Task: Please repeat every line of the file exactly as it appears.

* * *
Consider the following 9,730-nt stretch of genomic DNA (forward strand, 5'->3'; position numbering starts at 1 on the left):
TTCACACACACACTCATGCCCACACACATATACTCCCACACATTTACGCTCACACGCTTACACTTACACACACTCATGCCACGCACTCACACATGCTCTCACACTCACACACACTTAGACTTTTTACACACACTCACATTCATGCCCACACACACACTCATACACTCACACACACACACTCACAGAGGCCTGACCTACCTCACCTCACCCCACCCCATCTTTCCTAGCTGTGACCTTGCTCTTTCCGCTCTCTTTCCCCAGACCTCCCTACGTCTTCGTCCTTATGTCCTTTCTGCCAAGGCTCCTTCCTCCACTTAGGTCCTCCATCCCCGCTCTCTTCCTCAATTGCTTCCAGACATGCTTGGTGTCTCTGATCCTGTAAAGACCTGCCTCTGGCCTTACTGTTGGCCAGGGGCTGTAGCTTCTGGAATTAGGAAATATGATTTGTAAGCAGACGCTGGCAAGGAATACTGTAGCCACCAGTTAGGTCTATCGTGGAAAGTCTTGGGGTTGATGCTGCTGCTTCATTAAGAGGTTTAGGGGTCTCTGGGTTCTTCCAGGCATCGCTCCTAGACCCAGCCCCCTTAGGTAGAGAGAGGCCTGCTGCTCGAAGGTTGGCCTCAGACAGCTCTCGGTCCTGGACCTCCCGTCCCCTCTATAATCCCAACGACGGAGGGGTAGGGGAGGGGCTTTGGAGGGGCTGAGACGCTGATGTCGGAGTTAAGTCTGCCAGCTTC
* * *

Consider the following 9,730-nt stretch of genomic DNA (forward strand, 5'->3'; position numbering starts at 1 on the left):
TTCACACACACACTCATGCCCACACACATATACTCCCACACATTTACGCTCACACGCTTACACTTACACACACTCATGCCACGCACTCACACATGCTCTCACACTCACACACACTTAGACTTTTTACACACACTCACATTCATGCCCACACACACACTCATACACTCACACACACACACTCACAGAGGCCTGACCTACCTCACCTCACCCCACCCCATCTTTCCTAGCTGTGACCTTGCTCTTTCCGCTCTCTTTCCCCAGACCTCCCTACGTCTTCGTCCTTATGTCCTTTCTGCCAAGGCTCCTTCCTCCACTTAGGTCCTCCATCCCCGCTCTCTTCCTCAATTGCTTCCAGACATGCTTGGTGTCTCTGATCCTGTAAAGACCTGCCTCTGGCCTTACTGTTGGCCAGGGGCTGTAGCTTCTGGAATTAGGAAATATGATTTGTAAGCAGACGCTGGCAAGGAATACTGTAGCCACCAGTTAGGTCTATCGTGGAAAGTCTTGGGGTTGATGCTGCTGCTTCATTAAGAGGTTTAGGGGTCTCTGGGTTCTTCCAGGCATCGCTCCTAGACCCAGCCCCCTTAGGTAGAGAGAGGCCTGCTGCTCGAAGGTTGGCCTCAGACAGCTCTCGGTCCTGGACCTCCCGTCCCCTCTATAATCCCAACGACGGAGGGGTAGGGGAGGGGCTTTGGAGGGGCTGAGACGCTGATGTCGGAGTTAAGTCTGCCAGCTTC